Despite the claim made in the Preface (p.viii), there is much unrevised material. References in this paragraph, which relate to volume I, refer explicitly to texts in Hadrian because similar weaknesses in translating the Latin therein are pervasive throughout each biography. At 2:4, mathematico may contain several nuances, but it’s gist should not be restricted to mean ‘astrologer’, as it is also in Deified Claudius 1.2.4, vol. III. It certainly refers to a diviner or conjurer whose predictions or conclusions are thought-out, based on evidence interpretable by him or her. But the powers of divination used by a mathēmaticus are not limited to celestial studies. Some liberties are taken with 2.7, fuitque in amore Traiani… Gallo favente <fatio> defuit, where I was unable to turn up the underlying Latin for his translation ‘and yet palace intrigue was not lacking’. In 2.9-10 all the personages are assumed to be real while Apollonius of Syria is presumed to be made-up.  I thought he was a platonic philosopher, so says Spartianus. Why not write similarly as he did of Gallus in fn.19: ‘…uncertain, as is the identity of this man’ (see 2.7 above). And in the Preface DR says that ‘I also translated more clearly certain passages of a sexual nature that the conventions of Magie’s time had obscured’ (p.viii). But on familiarius prosecutus est (3.2) Magie and DR remain united on over-translating that phrase’s sense to denote ‘on terms of considerable intimacy’, a subtle but archaic expression which clever readers today well might misinterpret. At 5.9, having described a tumult put down in north Africa area of Mauretania, Post haec is glossed ‘after taking these measures’. One suppose that the narrow conversion of meaning from one language into the next, in a strict sense, is less exciting than paraphrases.

In volume II, at Alexander Severus 1.2, one finds ‘…erasum est—ad remedium generis humani Aurelius Alexander,’ which he translated ‘expunged… Aurelius Alexander received the [imperial power?], for the healing of humanity.’ (my brackets). In the same book at 13.1.3-4 where it has quo nominee mater Alexandri appellata est. Why insert in this manner, the note ‘(this was also the name of the mother of Alexander the Great)’, parenthesized in the English text but not in the Latin one? As for how he substantially  revised Magie’s English, here is a longer extract from Volume II The Three Gordians 6-7.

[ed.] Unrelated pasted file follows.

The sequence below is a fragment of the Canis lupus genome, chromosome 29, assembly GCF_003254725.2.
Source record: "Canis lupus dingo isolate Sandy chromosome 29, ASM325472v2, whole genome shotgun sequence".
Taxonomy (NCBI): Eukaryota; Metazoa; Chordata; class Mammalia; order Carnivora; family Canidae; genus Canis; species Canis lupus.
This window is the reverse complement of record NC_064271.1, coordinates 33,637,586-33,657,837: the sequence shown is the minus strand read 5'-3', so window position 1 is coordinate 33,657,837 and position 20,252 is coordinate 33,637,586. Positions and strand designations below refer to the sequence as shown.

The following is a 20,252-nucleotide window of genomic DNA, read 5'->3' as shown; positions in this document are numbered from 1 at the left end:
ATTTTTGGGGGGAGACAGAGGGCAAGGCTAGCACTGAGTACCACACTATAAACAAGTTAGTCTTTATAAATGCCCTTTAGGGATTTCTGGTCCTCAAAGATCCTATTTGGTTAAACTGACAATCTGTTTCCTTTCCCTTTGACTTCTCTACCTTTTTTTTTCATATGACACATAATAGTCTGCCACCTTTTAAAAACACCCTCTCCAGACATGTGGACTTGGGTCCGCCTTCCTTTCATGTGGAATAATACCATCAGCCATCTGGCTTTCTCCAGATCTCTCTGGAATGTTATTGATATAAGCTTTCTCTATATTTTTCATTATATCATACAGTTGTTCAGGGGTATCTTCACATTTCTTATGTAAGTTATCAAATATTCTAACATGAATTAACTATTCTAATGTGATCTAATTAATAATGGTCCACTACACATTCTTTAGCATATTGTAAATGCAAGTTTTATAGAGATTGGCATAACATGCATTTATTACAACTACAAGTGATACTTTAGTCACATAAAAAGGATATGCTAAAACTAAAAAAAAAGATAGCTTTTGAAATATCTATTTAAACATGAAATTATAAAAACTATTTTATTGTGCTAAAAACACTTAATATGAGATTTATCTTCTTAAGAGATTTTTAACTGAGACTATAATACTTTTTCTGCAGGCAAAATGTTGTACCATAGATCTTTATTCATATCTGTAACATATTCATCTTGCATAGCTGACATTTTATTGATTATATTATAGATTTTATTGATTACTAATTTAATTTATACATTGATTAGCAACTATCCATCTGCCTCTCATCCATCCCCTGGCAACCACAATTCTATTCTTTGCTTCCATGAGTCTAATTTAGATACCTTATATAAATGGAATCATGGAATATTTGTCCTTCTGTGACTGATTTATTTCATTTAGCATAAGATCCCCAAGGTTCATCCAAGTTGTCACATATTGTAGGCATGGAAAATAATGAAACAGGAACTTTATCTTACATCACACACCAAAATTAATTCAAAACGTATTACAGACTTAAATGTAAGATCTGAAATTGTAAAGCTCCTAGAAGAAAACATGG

Magie’s translation;
In height he was characteristically Roman. He was becomingly gray, with an impressive face, more ruddy than fair. His face was fairly broad, his eyes, his countenance, and his brow such as to command respect. His body was somewhat stocky. In character he was temperate and restrained;  there is nothing you can say that he ever did passionately, immoderately, or excessively. His affection for his kin was remarkable, for his son and grandson beyond the ordinary, for his daughter and granddaughter most devoted…

He was sparing in the use of wine, very sparing in the use of food. His dress was elegant. He was fond of bathing ; indeed, during the summer, he would bathe four or five times a day, in the winter twice. His love of sleep was enormous ; he would doze off even at table, if he were dining with friends, and without any embarrassment. This he seemed to do at nature’s bidding and not because of intoxication or wantonness. VII. But all his virtuous behaviour profited him nothing. For this old man, worthy of respect as such a life had made him, who passed his days with Plato and Aristotle, Cicero and Vergil, finally suffered an end other than that he deserved.

Rohrbacher’s translation;
He was of a height normal for a Roman. He was attractively gray, with an impressive face, more ruddy than fair. His face was broad, and his eyes, his mouth, and his brow commanded respect. His body was somewhat stocky. He was so temperate in his character that there is nothing you can say that he ever did lustfully, immoderately, or excessively. He was very affection [sic] toward his family, extraordinarily so for his son and grandson, and with great devotion to his daughter and granddaughter….

He was sparing in his use of wine, and ate very sparingly. His dress was elegant. He was so fond of bathing that during the summer, he would bathe four or five times a day, and in the winter twice. He slept very often, and would doze even at dinner, if he were dining with friends, without embarrassment. He seemed to do this naturally, not because of intoxication or gluttony. 7 But all his virtuous behavior did not benefit him at all. Despite his way of life, worthy of respect, this man who passed his days with Plato, Aristotle, Cicero, Virgil, and other ancients, finally suffered an undeserved death.’